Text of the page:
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Trujillo: The Most Insane Dictator

By Carlos Alberto Montaner

I had thought it was practically impossible to bring to the screen The Feast of the Goat, the novel by Mario Vargas Llosa that was published in 2000 with extraordinary success. I was wrong. First at the Berlin International Film Festival and later in Madrid, a fine movie version was shown, scripted and performed in English and directed by Peruvian Luis Llosa, the novelist's brother-in-law and cousin.

Luis Llosa is an experienced filmmaker, renowned throughout Latin America for his TV novelas (soap operas) and in Hollywood for two adventure films that did well at the box office: The Specialist, with Sylvester Stallone and Sharon Stone; and Anaconda, with Jennifer Lopez.

The performances in The Feast of the Goat were by a basically European cast: Isabella Rosellini; Tomás Milián, a Cuban Italian trained at the Actors Studio in New York City; a splendid Stephanie Leonidas; and Paul Freeman, a fine British character actor capable of conveying with a few gestures all the infamy, ambiguity and pain of a father who delivers his teenage daughter to the elderly dictator so he can deflower her in exchange for reinstating the father's political privileges.

Llosa's film tells two perfectly dovetailed stories, those of the dishonored girl and the conspiracy to kill Dominican dictator Rafael L. Trujillo, assassinated on May 30, 1961, by a group of former government supporters who had turned against The Goat, one of the nicknames the people gave the despotic general.

Aside from the anecdotes threaded through the plot, something even more important shows through in the film: the atmosphere of terror, sycophancy and savagery that pervaded Dominican society during three interminable decades of horror and degradation.

Trujillo was the most monstrous, arbitrary and colorful member of the long chain of dictators that Latin America has endured. He rescinded the name of the oldest city in the Americas, Santo Domingo, and renamed it Ciudad Trujillo. At ceremonies, he wore a plumed bicorn on his head and a thousand fanciful medals on his chest.

He had his enemies killed and dismembered and threw their remains to his sharks -- he maintained a shark grotto -- or ferocious dogs. He bedded any woman he wanted, whether she was the wife of an aide or the daughter of a peasant. He appointed one of his sons to the post of army colonel when the boy was 7. He made him a general when the boy was 10.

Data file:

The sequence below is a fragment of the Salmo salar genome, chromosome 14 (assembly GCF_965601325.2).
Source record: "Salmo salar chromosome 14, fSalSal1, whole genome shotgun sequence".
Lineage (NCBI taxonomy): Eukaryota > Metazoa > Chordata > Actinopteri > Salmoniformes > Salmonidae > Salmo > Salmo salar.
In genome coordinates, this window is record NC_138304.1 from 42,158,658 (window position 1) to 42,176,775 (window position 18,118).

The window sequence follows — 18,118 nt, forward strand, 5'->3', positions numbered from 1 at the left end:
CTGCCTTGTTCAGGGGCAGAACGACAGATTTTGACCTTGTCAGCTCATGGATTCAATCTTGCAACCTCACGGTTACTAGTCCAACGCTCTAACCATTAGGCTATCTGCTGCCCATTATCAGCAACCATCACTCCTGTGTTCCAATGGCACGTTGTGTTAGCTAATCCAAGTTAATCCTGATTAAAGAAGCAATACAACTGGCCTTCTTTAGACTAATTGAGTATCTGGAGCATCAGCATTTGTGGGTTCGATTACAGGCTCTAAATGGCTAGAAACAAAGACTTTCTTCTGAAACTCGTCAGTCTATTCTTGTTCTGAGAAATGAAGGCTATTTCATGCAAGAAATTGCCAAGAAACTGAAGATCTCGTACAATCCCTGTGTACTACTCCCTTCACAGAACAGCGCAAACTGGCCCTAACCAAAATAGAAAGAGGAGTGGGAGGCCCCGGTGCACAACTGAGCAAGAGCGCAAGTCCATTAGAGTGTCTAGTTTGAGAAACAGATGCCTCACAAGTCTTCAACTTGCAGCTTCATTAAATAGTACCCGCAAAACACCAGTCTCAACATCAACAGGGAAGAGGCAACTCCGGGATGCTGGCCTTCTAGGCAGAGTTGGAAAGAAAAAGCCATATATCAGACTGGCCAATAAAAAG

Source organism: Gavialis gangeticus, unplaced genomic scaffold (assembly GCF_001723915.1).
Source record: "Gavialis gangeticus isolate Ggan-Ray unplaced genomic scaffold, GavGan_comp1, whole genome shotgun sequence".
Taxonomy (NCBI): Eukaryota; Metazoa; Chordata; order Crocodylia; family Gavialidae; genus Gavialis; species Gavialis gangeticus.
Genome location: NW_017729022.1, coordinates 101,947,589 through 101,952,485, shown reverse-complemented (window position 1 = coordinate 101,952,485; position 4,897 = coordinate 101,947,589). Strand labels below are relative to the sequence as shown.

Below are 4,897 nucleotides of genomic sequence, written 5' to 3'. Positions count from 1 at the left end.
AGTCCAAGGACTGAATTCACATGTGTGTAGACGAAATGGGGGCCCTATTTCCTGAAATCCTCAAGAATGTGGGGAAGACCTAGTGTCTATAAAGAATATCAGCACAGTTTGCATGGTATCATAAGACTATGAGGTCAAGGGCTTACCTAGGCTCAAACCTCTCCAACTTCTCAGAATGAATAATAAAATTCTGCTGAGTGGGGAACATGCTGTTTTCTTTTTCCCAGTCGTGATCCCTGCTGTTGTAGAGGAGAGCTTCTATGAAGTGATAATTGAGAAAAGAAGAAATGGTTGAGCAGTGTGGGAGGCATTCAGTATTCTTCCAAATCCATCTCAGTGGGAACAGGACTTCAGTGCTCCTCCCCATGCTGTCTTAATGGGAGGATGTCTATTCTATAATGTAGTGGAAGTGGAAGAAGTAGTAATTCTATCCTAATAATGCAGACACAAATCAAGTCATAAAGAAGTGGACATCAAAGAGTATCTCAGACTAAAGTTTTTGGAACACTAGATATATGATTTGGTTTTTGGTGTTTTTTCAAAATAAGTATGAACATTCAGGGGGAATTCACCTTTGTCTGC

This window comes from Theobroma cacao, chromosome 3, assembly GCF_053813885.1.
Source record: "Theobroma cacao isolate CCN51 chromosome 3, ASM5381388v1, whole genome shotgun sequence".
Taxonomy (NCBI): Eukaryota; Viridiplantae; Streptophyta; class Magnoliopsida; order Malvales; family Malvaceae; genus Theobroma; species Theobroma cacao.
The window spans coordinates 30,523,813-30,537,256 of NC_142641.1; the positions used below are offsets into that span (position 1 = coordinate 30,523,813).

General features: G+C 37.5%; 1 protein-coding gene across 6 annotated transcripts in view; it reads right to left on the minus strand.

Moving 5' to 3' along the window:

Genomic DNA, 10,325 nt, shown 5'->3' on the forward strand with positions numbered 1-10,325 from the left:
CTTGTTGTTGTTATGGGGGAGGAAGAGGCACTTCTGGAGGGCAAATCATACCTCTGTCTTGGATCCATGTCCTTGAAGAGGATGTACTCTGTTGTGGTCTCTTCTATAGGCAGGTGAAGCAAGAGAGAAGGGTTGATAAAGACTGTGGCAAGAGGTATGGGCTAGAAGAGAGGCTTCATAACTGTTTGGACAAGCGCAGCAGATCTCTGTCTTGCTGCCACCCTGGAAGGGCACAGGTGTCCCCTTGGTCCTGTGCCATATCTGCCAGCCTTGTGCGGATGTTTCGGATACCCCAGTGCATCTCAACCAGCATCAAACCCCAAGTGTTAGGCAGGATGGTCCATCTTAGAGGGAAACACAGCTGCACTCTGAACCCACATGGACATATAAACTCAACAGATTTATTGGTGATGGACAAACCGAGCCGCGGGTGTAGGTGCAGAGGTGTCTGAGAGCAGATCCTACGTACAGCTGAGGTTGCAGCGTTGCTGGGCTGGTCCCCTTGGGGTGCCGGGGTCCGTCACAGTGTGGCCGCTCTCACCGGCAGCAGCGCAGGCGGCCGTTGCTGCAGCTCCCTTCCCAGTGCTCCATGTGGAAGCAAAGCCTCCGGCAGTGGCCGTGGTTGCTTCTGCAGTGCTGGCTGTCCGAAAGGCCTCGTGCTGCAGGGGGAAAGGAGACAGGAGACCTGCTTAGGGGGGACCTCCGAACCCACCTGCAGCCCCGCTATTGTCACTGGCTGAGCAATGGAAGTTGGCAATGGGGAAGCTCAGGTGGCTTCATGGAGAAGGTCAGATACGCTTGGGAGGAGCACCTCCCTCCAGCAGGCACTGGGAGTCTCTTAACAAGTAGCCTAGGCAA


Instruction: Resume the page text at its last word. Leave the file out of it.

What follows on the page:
Trujillo ordered his people to call him First Teacher, First Doctor, First Journalist of the Republic and the Homeland's Benefactor. He assumed the titles of Genius of Peace, Protector of All Workers, Savior of the Homeland and Undefeated Generalissimo of the Dominican Armies.

He organized campaigns to secure the Nobel Peace Prize for himself and the Literature Prize for his wife, a pretentious woman who so loved the opera Aida that she named her sons Ramfis (the precocious colonel) and Rhadames.

The world created by this psychopath likely had no equal in Latin America. Neither Fidel Castro with his dwarf cows, his 10,000 victims, his street-fair histrionics and eight-hour speeches; or José Gaspar Rodríguez de Francia, the Supreme, the Paraguayan who in the early 19th century kidnapped his country and isolated it from the rest of the world for 26 years; or the irresponsible Antonio López de Santa Anna, the man who lost Texas, the Mexican dictator who ordered the burial with military honors of a leg severed in combat that wasn't even his -- none of them compares in ridiculousness, cruelty and wickedness to the Dominican Trujillo, the architect of the most insane and terrible dictatorship of all that have afflicted the region.

Features of madness

It was precisely that criminal unrestraint that became the major challenge for the moviemakers. Would it be credible to show Trujillo publicly humiliating one of his military chiefs with a detailed account of the sexual pleasure that the man's wife gave him? Tomás Milián makes it look credible. He manages to make the character believable, the same way Marlon Brando brought to life the mad colonel Kurtz in Apocalypse Now.

Hinting at the features of madness was not enough. It was necessary to show them without restraint, even exaggerating them, because there is no other way to encapsulate in four scenes and barely 120 minutes all the horror and perversion of a brutal tragedy that lasted 30 years and debased almost all of society throughout that period.

When the theater lights go back on, the appalled spectators leave in silence, heads bowed. I think they've understood.

©2006 Firmas Press


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 Carlos Alberto Montaner
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